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Senior Living

It turns out New Year’s Resolutions have been around some 4,000 years starting with the Babylonians. At the beginning of each year they made a promise to the gods, like a resolution to get out of debt, in the hope that they would earn good favor in the coming year. I suspect, like modern man, one-third of the Babylonians gave up on their resolutions within a month.

Why don’t New Year’s resolutions work? Too often they are about what you think you should do, like lose weight or exercise more. When a resolution lacks relevance to your heart and mind or the timing is wrong, it falls by the wayside. Maybe the real reason resolutions don’t work is because change requires living life with intention.

When you live life with intention, you harness your personal power and commit to action. Instead of seeing how the day unfolds and trying to control everything, you create a goal, a purpose, an intention for your life. You may not pull it off completely, but you live that intention and it changes your life.

What more and more people are opting to do is choose a word for the year that encompasses an intention for their life. The movement known as ‘One Little Word’ (OLW) guides people on how to select one word that keeps them focused on how they want to live the year.

Your one little word may find you or you may have to go through a process of discernment. A song lyric, a book title, a situation in your life may lead you to your word. Since it is meant to guide your decisions, your life and change the way you believe or act, it helps you to think about what people, feelings or change you want in your life. Talking it out with someone, meditation or being in nature can all help to clear your mind and connect to your heart. Make a list of words and sit with them awhile before deciding.

It helps to find ways to keep the word in the forefront of your heart and mind. Make it your screensaver or profile picture, paste it to your bathroom mirror or get it engraved on a bracelet or charm to wear all year long.

The beauty of OLW is that your word can have multiple meaning to you and multiple impacts on your life. Take Sara Weinreb who chose green. “…, I reflected on what I want to focus on for the year: how I want to grow, what difference I want to make. In the end, I chose a rather unconventional word: green. To me this meant four things: I wanted to eat more greens (focusing on eating more veggies and nourishing foods), surround myself with more greens (spending time in nature, bringing more plants into my home), live more green (embracing a low-waste lifestyle and teaching others), and make more green (focusing on financial abundance). It worked rather well, as I have incorporated all four of those areas much more deeply into my life, while recognizing I still have a lot further to go. It’s a process, not a destination.’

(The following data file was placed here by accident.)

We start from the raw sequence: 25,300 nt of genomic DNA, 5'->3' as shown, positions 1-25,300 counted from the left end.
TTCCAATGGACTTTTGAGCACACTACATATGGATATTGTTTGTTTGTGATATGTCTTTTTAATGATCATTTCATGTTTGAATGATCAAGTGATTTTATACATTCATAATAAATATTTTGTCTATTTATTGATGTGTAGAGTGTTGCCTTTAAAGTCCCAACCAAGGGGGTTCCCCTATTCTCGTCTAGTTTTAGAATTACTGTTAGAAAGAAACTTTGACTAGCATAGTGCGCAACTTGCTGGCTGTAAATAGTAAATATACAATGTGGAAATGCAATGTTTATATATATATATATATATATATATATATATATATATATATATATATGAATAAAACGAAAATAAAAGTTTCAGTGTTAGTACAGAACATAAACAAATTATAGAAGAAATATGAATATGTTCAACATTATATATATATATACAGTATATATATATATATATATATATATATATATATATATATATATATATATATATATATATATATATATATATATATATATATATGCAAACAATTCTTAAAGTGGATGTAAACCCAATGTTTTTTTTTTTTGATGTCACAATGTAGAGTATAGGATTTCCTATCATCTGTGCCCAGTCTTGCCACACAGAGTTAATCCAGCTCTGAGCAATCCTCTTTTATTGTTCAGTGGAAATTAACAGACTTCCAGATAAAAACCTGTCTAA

Here are some personal experiences with “One Little Word.”
“I’ve selected “edit.” I can apply it to so many of my life choices – edit friendships, foods, possessions, meetings, activities. If it doesn’t suite me down the road, I’ll edit it and pick another.” Facebook post

“Over the past year, I’ve focused on living in the now, enjoying the present instead of rushing ahead. This year my word is posture. My hope is that before I start my day, a conversation or even a workout, I check in with my mental attitude. How is it showing up in my words and actions? What “posture” am I sharing with others?”

Springpoint at Home staff are wearing their One Little Word as a bracelet or on a key chain to ensure it is at the forefront for the year. Challenge, strength, patience and grace are just some of the meaningful words and intentions of this dedicated and caring group of individuals.

If you would like additional help picking your word try:


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